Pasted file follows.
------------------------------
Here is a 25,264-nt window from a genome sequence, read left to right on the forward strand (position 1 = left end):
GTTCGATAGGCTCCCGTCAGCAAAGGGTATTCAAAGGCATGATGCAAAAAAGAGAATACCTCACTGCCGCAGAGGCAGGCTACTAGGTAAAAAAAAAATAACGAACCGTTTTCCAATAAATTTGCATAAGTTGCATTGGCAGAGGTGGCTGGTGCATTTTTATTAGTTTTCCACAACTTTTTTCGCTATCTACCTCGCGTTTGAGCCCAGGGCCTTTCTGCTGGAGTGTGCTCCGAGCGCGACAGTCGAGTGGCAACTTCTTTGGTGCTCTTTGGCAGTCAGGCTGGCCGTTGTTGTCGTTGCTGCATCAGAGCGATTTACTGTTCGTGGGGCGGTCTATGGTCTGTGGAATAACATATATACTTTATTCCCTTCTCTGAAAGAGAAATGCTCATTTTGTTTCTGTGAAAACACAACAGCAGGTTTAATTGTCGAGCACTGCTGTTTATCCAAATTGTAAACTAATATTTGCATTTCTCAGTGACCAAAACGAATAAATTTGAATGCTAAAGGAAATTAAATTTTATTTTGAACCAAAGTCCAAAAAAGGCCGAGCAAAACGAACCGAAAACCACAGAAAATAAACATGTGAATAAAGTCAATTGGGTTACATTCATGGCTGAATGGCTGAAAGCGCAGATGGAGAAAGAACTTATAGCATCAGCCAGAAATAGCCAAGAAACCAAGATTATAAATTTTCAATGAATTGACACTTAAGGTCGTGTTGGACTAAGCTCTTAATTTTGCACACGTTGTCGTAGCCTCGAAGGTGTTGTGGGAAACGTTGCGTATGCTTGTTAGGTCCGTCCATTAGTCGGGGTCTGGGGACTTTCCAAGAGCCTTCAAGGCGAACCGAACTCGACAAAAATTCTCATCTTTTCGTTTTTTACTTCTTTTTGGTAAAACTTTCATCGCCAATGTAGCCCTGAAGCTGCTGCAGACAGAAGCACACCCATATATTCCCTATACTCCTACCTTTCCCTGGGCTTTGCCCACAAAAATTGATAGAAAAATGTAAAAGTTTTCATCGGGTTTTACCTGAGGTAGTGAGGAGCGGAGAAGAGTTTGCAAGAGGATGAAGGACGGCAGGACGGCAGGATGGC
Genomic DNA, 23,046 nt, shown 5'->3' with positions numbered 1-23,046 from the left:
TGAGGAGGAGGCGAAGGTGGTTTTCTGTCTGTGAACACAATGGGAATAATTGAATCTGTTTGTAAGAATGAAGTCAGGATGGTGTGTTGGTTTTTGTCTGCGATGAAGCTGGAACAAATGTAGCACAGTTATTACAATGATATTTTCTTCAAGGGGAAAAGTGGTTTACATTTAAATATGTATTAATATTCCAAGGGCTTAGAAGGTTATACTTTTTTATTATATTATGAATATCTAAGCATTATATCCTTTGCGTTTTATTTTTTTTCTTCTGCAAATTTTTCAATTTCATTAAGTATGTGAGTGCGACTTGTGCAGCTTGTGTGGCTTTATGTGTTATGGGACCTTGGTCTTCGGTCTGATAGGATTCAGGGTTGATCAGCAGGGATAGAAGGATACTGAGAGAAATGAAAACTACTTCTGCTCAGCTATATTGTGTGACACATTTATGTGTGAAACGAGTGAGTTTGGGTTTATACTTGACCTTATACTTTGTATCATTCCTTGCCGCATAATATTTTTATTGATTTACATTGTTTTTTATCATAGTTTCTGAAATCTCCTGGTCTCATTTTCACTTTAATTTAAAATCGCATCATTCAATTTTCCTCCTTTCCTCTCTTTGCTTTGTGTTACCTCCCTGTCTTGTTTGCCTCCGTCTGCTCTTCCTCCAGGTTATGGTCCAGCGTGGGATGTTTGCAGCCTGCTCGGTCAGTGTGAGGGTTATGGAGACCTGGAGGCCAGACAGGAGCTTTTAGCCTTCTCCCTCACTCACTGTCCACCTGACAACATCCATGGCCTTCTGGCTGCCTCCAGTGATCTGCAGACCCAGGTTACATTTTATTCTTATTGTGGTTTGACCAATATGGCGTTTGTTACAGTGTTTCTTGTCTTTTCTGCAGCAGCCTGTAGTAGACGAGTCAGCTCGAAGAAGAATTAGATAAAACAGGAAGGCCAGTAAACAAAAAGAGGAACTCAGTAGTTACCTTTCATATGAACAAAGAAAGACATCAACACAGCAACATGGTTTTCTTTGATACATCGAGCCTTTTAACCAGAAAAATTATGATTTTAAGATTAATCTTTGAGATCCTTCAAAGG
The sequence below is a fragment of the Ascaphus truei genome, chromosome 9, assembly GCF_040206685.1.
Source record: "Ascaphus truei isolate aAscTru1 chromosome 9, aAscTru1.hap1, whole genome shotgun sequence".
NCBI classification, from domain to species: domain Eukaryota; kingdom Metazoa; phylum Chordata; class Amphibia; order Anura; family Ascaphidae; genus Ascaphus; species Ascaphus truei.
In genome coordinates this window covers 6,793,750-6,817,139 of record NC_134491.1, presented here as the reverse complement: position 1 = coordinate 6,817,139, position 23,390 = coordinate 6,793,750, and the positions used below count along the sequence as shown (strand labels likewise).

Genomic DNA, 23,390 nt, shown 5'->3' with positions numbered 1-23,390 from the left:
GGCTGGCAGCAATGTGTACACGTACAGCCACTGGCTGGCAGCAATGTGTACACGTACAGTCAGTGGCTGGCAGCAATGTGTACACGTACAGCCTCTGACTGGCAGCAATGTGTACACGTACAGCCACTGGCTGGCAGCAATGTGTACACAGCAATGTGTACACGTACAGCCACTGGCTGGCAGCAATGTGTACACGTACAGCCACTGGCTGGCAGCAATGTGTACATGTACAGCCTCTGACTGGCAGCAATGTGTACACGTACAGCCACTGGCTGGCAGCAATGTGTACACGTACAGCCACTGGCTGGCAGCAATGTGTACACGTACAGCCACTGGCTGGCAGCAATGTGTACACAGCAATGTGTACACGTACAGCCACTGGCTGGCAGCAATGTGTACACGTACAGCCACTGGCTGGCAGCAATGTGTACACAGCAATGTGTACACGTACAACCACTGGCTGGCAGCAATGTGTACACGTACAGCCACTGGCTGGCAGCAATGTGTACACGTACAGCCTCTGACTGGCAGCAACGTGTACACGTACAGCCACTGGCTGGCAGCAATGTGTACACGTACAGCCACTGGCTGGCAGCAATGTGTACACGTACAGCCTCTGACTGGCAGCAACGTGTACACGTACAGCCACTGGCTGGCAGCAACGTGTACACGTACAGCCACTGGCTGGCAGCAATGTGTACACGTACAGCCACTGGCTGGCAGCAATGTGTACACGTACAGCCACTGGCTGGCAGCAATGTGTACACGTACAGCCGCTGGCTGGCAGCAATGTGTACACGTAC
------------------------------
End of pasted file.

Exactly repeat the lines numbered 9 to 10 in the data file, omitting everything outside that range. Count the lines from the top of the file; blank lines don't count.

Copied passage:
Genomic DNA, 23,390 nt, shown 5'->3' with positions numbered 1-23,390 from the left:
GGCTGGCAGCAATGTGTACACGTACAGCCACTGGCTGGCAGCAATGTGTACACGTACAGTCAGTGGCTGGCAGCAATGTGTACACGTACAGCCTCTGACTGGCAGCAATGTGTACACGTACAGCCACTGGCTGGCAGCAATGTGTACACAGCAATGTGTACACGTACAGCCACTGGCTGGCAGCAATGTGTACACGTACAGCCACTGGCTGGCAGCAATGTGTACATGTACAGCCTCTGACTGGCAGCAATGTGTACACGTACAGCCACTGGCTGGCAGCAATGTGTACACGTACAGCCACTGGCTGGCAGCAATGTGTACACGTACAGCCACTGGCTGGCAGCAATGTGTACACAGCAATGTGTACACGTACAGCCACTGGCTGGCAGCAATGTGTACACGTACAGCCACTGGCTGGCAGCAATGTGTACACAGCAATGTGTACACGTACAACCACTGGCTGGCAGCAATGTGTACACGTACAGCCACTGGCTGGCAGCAATGTGTACACGTACAGCCTCTGACTGGCAGCAACGTGTACACGTACAGCCACTGGCTGGCAGCAATGTGTACACGTACAGCCACTGGCTGGCAGCAATGTGTACACGTACAGCCTCTGACTGGCAGCAACGTGTACACGTACAGCCACTGGCTGGCAGCAACGTGTACACGTACAGCCACTGGCTGGCAGCAATGTGTACACGTACAGCCACTGGCTGGCAGCAATGTGTACACGTACAGCCACTGGCTGGCAGCAATGTGTACACGTACAGCCGCTGGCTGGCAGCAATGTGTACACGTAC